Adele M. Stan

Adele M. Stan is a columnist for The American Prospect. She is research director of People for the American Way, and a winner of the Hillman Prize for Opinion & Analysis Journalism.

Recent Articles

Bannon’s Oligarch Cage Match Worries GOP

AP Photo/Carolyn Kaster
Stephen K. Bannon, current Breitbart News CEO and former White House strategist, is everywhere these days, it seems—on your TV, college campuses , and smack in the middle of the midterm congressional elections. The day his blustery interview with Charlie Rose aired on the September 10 edition of CBS’s 60 Minutes , word spread of Bannon’s intervention in campaigns for upcoming U.S. Senate campaigns; he’s backing primary challengers to sitting Republican Senators Jeff Flake of Arizona, Luther Strange of Alabama, and Dean Heller of Nevada. It’s not his own money he’s spending, of course. For this project, as for most recent Bannon escapades, the money is coming from Robert Mercer, the reclusive hedge-fund billionaire, according to Alex Isenstadt of Politico . Also under consideration for the Bannon treatment, Politico reports, is Roger Wicker of Mississippi, and Bob Corker of Tennessee. Their sin? Insufficient loyalty to President Donald J. Trump. As...

DACA Phase-Out Yet Another Gimme to Trump’s Racist Base

AP Photo/Rick Scuteri
With his job-approval ratings unable to break 40 percent these days, President Donald J. Trump needs his base more than ever. And that base, so carefully cultivated by Trump and the likes of Roger Stone and Steve Bannon, has an obsession with race. Trump’s decision to phase out the Deferred Action for Childhood Arrivals program , more commonly known by its initials—DACA—is but the latest in a series of moves designed to signal to the racists and nativists who spread the Trumpian gospel during the presidential campaign that he’s still their guy. And is he ever. DACA, of course, is the program created by former President Barack Obama that allows undocumented immigrants who were brought to the United States as children to avoid deportation by registering with the government. Now the government has their information, and is yanking the program in March. The president, knowing of the program’s popularity even among a segment of the Republican Party, allowed...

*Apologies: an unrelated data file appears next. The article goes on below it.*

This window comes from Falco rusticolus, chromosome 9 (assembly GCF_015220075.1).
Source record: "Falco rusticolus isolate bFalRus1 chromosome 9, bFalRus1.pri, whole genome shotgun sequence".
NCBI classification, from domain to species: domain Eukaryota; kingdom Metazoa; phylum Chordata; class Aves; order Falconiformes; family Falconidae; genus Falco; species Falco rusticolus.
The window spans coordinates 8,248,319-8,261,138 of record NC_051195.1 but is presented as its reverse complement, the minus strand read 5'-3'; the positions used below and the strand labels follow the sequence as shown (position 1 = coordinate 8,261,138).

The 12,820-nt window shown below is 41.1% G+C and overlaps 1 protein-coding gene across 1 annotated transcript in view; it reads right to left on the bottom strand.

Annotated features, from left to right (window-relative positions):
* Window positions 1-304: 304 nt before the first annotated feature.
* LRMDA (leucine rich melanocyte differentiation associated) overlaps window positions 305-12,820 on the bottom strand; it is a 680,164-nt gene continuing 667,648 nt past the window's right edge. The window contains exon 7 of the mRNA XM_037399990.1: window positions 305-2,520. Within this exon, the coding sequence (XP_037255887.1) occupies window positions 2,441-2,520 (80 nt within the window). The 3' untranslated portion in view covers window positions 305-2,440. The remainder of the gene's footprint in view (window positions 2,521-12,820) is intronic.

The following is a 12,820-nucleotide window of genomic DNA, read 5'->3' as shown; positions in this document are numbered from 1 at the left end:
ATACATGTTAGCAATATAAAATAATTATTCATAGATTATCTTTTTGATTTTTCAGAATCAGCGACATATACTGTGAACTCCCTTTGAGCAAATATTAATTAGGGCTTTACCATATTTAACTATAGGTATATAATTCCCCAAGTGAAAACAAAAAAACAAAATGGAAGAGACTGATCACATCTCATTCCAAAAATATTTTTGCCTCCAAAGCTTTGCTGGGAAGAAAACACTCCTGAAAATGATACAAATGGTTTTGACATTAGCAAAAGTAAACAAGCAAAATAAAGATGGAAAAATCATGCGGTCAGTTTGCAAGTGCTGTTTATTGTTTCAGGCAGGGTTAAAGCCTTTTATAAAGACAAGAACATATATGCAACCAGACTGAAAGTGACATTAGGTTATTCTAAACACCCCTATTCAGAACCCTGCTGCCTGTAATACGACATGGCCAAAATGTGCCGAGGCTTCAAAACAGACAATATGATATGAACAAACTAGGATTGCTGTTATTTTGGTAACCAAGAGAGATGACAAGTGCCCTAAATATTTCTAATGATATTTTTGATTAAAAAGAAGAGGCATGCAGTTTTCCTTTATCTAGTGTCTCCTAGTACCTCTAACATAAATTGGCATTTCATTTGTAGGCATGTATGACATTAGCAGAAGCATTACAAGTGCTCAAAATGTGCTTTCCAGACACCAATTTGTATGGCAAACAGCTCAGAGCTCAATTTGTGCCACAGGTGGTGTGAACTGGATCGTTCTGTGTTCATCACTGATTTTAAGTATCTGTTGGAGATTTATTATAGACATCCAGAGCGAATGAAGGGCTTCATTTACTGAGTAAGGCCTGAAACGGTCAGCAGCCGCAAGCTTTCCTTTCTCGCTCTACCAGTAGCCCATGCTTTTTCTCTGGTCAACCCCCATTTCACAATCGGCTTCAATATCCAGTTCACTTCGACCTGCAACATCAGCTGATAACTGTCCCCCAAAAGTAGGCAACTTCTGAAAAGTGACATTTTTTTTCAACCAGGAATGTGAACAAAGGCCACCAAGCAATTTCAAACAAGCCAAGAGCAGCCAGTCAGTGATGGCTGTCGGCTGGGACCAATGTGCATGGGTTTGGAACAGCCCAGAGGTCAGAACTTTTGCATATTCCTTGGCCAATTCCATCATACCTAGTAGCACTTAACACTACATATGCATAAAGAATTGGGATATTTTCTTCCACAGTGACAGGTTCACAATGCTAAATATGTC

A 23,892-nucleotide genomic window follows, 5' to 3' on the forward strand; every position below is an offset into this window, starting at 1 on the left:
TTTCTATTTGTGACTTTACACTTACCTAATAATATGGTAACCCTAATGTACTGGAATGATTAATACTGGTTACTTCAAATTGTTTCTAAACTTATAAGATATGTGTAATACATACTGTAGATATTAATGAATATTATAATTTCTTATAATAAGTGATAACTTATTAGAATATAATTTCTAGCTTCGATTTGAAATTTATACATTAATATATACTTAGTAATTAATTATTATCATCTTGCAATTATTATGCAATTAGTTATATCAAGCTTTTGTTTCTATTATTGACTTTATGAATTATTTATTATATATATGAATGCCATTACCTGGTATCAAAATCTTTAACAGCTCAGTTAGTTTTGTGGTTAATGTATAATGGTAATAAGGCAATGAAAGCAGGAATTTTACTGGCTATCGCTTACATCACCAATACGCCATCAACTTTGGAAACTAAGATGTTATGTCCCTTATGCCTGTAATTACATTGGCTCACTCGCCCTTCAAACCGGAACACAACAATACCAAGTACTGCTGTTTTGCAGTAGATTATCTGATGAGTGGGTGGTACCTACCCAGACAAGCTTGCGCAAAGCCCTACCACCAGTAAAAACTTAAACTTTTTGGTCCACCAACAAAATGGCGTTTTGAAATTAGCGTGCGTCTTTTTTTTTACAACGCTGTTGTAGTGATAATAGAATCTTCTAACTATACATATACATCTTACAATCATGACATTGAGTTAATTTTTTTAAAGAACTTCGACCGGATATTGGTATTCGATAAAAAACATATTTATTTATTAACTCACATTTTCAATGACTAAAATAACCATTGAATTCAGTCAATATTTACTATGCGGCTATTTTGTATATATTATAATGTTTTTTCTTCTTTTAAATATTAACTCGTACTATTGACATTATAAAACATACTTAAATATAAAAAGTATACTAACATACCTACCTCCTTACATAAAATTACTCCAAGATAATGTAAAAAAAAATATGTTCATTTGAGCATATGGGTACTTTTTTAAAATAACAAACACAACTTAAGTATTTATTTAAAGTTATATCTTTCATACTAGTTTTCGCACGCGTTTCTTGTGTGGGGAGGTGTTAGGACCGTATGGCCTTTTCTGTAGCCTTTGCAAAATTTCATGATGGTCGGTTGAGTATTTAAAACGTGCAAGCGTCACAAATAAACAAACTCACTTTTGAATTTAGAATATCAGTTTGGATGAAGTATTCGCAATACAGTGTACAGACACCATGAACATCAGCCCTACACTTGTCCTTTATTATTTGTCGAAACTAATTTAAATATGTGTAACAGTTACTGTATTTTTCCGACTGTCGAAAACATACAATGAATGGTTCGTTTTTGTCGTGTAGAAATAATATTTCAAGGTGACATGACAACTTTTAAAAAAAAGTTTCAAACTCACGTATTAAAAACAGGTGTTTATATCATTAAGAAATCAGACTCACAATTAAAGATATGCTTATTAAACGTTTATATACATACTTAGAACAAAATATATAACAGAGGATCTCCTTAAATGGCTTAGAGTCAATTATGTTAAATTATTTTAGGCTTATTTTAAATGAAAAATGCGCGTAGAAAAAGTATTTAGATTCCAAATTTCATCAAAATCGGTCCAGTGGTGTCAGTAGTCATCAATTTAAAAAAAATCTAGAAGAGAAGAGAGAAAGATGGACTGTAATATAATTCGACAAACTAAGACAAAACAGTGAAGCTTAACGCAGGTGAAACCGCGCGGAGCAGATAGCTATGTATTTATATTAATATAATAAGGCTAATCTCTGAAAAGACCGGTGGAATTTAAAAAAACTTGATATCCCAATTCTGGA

Trump’s Giddy Firetruck Photo-Op Evidence of National Emergency

AP Photo/Alex Brandon
President Donald J. Trump really likes fire engines. They’re big. They’re red. They’re shiny. And because he’s president, he can get up in one whenever he wants to . On Tuesday in Corpus Christi, Texas, as Houston lay drowning, Trump admired an adoring, pre-screened crowd from atop the bumper of a firetruck parked at a rural firehouse. “What a crowd,” the president said, as if he were addressing a campaign rally. “What a turnout!” During a press event with Texas Governor Greg Abbot, Trump had to stop himself mid-sentence from congratulating the governor and himself for a job well done, even as the disaster wrought by Hurricane Harvey continued to unfold in Houston and beyond. “We won’t say congratulations until it’s over,” he said . “We’ll do that later.” But he did promise his audience that "we’re going to get you back and operating immediately." Though unclear just who he meant by “...

Trump Foments Social Unrest in Phoenix, Enabled by Republicans

(AP Photo/Matt York)
There comes a point during the unfolding of a relentless, long-form catastrophe that one fears running out of adjectives to describe it. Watching President Donald J. Trump’s disgusting Tuesday night rally, this writer finds the majesty of the English language failing her with means adequate to convey the depths of her disgust and dismay. Speaking at a campaign event in Phoenix, Arizona, barely more than a week after white supremacists wreaked mayhem on the college town of Charlottesville, Virginia, Trump chose to exacerbate the racial tensions he has relied upon to maintain his power, leading a body of the United Nations to sound an alarm . Beginning with a lengthy harangue against the media, Trump lied by both omission and commission . He complained that reporters did not report his begrudging condemnation of the neo-Nazis and white supremacists who came to Charlottesville to spew hate and do violence, and failed to note his own outrageous comparison of the motives of the white...

White Supremacists Stand by Trump, and He Returns the Favor

(Photo: Adele M. Stan)
The current president of the United States has his own little army of men who play by no rules, many armed to the teeth with assault rifles, all who chant racist slurs, usually bearing some implement that can be used as a weapon—a lit torch, a flagpole, a stick, a club, a homemade shield deliberately crafted with sharp edges. And he means to keep them in his service. Congressional leaders, meanwhile, have demurred when asked if they would hold hearings on the spread of violent white nationalism in the wake of the Charlottesville violence. These Republicans know on which side their bread is buttered—the crusty side labeled “hate.” In a press conference on Tuesday, President Donald J. Trump partially walked back the blanket condemnation of neo-Nazi, Ku Klux Klan, and white nationalist groups he appeared to issue only reluctantly on Monday, pivoting to take up a talking point from the far right. In the right’s narrative, the violence that ensued in...

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